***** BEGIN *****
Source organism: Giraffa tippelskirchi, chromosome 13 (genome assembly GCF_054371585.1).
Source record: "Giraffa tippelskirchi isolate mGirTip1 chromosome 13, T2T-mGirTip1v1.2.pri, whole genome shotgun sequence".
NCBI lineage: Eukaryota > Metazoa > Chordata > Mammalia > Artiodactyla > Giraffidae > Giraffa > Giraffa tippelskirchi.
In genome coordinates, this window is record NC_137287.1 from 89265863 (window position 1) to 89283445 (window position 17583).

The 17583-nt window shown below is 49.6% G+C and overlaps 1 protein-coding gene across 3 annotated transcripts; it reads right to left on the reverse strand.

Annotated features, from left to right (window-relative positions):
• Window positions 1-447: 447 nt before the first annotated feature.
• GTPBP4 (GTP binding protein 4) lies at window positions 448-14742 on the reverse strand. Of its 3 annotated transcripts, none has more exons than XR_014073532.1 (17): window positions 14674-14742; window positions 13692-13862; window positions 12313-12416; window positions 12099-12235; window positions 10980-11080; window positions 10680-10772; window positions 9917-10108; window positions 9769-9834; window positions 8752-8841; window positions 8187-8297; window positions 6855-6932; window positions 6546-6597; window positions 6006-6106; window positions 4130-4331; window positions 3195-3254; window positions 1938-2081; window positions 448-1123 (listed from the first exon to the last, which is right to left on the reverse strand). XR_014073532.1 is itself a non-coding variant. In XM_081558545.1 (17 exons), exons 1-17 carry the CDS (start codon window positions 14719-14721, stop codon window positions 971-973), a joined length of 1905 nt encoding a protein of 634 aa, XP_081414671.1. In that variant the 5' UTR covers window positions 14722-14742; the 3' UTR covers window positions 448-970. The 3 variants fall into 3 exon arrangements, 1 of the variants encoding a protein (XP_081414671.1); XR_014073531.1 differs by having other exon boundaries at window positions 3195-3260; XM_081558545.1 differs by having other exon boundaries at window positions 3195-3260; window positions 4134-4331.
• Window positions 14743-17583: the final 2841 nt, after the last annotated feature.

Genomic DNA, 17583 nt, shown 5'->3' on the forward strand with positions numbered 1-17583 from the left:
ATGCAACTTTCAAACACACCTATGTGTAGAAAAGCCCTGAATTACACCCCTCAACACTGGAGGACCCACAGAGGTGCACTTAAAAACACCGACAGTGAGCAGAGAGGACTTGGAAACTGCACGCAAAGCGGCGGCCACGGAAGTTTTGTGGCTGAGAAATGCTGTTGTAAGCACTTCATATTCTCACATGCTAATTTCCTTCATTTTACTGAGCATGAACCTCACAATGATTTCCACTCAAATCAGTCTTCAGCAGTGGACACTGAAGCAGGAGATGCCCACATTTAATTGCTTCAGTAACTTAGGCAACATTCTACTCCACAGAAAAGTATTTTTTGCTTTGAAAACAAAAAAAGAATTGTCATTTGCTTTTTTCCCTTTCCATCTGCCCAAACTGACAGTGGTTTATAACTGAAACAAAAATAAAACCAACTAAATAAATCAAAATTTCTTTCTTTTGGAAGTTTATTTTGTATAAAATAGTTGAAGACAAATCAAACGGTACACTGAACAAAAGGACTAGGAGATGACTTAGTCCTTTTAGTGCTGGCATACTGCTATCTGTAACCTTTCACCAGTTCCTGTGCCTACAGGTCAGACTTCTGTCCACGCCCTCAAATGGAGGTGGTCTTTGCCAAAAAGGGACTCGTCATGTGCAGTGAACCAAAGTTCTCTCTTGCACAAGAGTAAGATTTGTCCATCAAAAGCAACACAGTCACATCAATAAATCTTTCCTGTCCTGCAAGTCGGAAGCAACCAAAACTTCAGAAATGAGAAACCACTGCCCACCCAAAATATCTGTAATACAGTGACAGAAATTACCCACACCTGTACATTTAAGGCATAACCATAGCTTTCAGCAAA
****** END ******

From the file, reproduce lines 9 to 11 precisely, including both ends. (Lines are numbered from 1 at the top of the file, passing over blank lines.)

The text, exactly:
• Window positions 14743-17583: the final 2841 nt, after the last annotated feature.

Genomic DNA, 17583 nt, shown 5'->3' on the forward strand with positions numbered 1-17583 from the left:
ATGCAACTTTCAAACACACCTATGTGTAGAAAAGCCCTGAATTACACCCCTCAACACTGGAGGACCCACAGAGGTGCACTTAAAAACACCGACAGTGAGCAGAGAGGACTTGGAAACTGCACGCAAAGCGGCGGCCACGGAAGTTTTGTGGCTGAGAAATGCTGTTGTAAGCACTTCATATTCTCACATGCTAATTTCCTTCATTTTACTGAGCATGAACCTCACAATGATTTCCACTCAAATCAGTCTTCAGCAGTGGACACTGAAGCAGGAGATGCCCACATTTAATTGCTTCAGTAACTTAGGCAACATTCTACTCCACAGAAAAGTATTTTTTGCTTTGAAAACAAAAAAAGAATTGTCATTTGCTTTTTTCCCTTTCCATCTGCCCAAACTGACAGTGGTTTATAACTGAAACAAAAATAAAACCAACTAAATAAATCAAAATTTCTTTCTTTTGGAAGTTTATTTTGTATAAAATAGTTGAAGACAAATCAAACGGTACACTGAACAAAAGGACTAGGAGATGACTTAGTCCTTTTAGTGCTGGCATACTGCTATCTGTAACCTTTCACCAGTTCCTGTGCCTACAGGTCAGACTTCTGTCCACGCCCTCAAATGGAGGTGGTCTTTGCCAAAAAGGGACTCGTCATGTGCAGTGAACCAAAGTTCTCTCTTGCACAAGAGTAAGATTTGTCCATCAAAAGCAACACAGTCACATCAATAAATCTTTCCTGTCCTGCAAGTCGGAAGCAACCAAAACTTCAGAAATGAGAAACCACTGCCCACCCAAAATATCTGTAATACAGTGACAGAAATTACCCACACCTGTACATTTAAGGCATAACCATAGCTTTCAGCAAA